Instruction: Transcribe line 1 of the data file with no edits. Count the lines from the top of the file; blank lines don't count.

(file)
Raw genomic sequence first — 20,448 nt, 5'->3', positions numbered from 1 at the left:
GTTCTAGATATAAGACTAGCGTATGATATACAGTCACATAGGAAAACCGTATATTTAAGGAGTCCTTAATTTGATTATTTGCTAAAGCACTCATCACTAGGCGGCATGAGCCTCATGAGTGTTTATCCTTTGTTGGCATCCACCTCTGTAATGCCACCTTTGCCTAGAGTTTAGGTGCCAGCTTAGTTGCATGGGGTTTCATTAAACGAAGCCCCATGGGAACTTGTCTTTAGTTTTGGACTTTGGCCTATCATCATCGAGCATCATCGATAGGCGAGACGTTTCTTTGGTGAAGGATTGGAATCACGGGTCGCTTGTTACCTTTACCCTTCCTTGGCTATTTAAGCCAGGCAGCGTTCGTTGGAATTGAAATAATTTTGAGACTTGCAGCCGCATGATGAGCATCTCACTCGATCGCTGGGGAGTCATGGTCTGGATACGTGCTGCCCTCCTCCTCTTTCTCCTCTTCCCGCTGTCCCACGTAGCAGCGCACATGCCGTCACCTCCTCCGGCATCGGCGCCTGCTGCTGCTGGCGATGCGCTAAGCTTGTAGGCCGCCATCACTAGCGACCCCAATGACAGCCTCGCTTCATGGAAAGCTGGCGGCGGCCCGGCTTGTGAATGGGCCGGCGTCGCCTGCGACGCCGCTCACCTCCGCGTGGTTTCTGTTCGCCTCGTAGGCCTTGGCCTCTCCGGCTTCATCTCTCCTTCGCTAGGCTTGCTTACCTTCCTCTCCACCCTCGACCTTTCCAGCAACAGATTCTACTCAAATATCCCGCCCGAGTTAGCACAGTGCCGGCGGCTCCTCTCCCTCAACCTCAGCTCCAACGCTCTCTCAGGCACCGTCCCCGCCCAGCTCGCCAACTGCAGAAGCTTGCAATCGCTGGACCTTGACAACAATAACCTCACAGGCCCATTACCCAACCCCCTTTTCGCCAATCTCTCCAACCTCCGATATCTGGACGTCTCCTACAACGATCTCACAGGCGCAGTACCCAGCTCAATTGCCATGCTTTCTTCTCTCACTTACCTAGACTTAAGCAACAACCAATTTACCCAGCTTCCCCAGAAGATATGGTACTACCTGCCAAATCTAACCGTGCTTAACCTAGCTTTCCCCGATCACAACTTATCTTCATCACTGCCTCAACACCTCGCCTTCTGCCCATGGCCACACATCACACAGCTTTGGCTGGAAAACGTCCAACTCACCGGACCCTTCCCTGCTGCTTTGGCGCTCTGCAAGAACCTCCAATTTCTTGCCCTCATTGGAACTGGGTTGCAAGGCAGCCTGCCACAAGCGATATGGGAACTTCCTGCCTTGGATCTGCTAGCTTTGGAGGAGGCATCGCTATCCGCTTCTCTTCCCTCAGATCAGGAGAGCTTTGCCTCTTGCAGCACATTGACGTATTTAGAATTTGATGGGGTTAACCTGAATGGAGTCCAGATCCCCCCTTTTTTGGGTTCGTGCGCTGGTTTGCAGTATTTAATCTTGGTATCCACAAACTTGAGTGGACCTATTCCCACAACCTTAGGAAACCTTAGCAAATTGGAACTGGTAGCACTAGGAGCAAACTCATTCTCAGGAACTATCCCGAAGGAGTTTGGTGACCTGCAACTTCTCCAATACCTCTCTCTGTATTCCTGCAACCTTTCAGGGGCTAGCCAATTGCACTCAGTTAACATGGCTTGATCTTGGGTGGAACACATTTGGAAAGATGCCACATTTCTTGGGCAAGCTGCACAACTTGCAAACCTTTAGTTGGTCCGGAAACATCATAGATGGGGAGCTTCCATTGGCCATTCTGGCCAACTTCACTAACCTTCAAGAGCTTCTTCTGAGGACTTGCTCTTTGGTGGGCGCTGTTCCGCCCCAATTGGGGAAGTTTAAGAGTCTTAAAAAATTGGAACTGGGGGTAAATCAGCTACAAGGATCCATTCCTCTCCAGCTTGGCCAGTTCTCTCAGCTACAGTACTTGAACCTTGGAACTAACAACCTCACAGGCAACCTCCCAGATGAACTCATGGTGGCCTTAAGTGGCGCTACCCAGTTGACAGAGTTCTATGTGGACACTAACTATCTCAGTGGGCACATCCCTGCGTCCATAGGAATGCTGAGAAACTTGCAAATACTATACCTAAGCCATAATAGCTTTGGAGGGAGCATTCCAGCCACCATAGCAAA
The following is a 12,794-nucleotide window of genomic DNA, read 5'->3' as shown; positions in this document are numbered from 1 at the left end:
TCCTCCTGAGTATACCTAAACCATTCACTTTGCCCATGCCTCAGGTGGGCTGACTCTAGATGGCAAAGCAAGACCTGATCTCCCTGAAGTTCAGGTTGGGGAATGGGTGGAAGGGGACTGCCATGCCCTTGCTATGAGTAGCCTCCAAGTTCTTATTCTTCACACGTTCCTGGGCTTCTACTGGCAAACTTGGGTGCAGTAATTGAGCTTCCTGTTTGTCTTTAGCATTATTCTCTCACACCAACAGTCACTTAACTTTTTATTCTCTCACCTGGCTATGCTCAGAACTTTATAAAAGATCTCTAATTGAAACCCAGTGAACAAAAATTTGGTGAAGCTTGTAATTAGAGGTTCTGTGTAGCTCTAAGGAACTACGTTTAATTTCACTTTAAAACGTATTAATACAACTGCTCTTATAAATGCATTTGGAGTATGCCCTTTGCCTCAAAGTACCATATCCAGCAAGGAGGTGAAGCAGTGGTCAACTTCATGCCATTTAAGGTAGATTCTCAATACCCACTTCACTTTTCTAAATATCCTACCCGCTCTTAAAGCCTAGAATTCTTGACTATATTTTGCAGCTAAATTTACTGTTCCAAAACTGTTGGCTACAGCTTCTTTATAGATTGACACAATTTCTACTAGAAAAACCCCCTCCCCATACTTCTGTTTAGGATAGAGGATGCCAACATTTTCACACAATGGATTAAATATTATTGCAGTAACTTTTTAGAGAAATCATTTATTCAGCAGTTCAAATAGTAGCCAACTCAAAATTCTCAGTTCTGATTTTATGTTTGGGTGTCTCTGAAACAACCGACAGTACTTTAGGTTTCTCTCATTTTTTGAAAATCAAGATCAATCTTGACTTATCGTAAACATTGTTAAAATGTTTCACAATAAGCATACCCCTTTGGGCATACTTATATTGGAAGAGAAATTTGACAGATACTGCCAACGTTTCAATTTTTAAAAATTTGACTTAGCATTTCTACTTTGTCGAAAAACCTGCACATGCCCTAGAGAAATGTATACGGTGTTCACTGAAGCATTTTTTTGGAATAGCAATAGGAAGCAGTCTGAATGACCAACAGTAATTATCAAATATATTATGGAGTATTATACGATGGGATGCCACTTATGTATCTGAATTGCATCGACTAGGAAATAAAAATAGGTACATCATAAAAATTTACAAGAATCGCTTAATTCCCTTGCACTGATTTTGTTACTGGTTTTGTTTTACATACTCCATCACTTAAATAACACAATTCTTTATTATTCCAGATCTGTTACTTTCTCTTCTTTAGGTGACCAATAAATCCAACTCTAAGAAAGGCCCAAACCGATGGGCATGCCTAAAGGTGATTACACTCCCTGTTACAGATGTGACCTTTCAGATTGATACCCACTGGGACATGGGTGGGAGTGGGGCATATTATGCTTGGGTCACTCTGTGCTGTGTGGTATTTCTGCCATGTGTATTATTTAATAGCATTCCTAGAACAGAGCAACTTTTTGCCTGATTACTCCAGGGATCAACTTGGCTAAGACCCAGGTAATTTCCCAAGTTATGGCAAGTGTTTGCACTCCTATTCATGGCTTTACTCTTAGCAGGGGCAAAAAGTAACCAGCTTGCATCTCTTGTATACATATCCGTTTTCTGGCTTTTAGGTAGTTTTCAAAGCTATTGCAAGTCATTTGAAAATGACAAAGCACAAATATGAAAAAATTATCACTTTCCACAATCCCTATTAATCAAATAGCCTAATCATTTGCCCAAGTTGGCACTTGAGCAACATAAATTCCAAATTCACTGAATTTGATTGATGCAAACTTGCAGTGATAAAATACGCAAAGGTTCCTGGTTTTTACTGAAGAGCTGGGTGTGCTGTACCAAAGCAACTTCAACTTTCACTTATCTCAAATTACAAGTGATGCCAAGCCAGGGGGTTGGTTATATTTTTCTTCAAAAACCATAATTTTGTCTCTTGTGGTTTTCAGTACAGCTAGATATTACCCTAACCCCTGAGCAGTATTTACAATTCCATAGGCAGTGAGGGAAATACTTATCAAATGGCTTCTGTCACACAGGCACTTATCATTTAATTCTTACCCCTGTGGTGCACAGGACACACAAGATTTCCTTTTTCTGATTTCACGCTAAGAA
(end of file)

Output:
Raw genomic sequence first — 20,448 nt, 5'->3', positions numbered from 1 at the left: